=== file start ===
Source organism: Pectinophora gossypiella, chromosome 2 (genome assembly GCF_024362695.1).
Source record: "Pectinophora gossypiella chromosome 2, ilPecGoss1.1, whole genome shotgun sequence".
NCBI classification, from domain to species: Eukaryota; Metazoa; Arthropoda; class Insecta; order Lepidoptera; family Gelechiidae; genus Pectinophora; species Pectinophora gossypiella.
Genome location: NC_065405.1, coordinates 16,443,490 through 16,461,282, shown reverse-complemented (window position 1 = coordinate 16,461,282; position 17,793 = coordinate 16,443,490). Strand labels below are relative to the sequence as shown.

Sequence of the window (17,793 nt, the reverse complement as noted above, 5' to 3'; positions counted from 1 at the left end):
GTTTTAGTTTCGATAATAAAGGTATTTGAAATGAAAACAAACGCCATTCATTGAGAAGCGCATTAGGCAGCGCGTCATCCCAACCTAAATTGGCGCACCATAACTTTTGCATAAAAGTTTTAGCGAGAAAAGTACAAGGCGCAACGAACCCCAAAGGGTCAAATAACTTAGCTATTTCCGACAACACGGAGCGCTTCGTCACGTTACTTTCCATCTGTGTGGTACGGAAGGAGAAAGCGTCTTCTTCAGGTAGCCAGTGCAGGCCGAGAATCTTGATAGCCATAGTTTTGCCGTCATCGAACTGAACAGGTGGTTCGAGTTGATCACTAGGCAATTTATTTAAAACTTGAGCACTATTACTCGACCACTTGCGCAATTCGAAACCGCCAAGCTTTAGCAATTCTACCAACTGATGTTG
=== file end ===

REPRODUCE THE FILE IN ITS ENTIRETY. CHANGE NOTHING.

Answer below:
Source organism: Pectinophora gossypiella, chromosome 2 (genome assembly GCF_024362695.1).
Source record: "Pectinophora gossypiella chromosome 2, ilPecGoss1.1, whole genome shotgun sequence".
NCBI classification, from domain to species: Eukaryota; Metazoa; Arthropoda; class Insecta; order Lepidoptera; family Gelechiidae; genus Pectinophora; species Pectinophora gossypiella.
Genome location: NC_065405.1, coordinates 16,443,490 through 16,461,282, shown reverse-complemented (window position 1 = coordinate 16,461,282; position 17,793 = coordinate 16,443,490). Strand labels below are relative to the sequence as shown.

Sequence of the window (17,793 nt, the reverse complement as noted above, 5' to 3'; positions counted from 1 at the left end):
GTTTTAGTTTCGATAATAAAGGTATTTGAAATGAAAACAAACGCCATTCATTGAGAAGCGCATTAGGCAGCGCGTCATCCCAACCTAAATTGGCGCACCATAACTTTTGCATAAAAGTTTTAGCGAGAAAAGTACAAGGCGCAACGAACCCCAAAGGGTCAAATAACTTAGCTATTTCCGACAACACGGAGCGCTTCGTCACGTTACTTTCCATCTGTGTGGTACGGAAGGAGAAAGCGTCTTCTTCAGGTAGCCAGTGCAGGCCGAGAATCTTGATAGCCATAGTTTTGCCGTCATCGAACTGAACAGGTGGTTCGAGTTGATCACTAGGCAATTTATTTAAAACTTGAGCACTATTACTCGACCACTTGCGCAATTCGAAACCGCCAAGCTTTAGCAATTCTACCAACTGATGTTG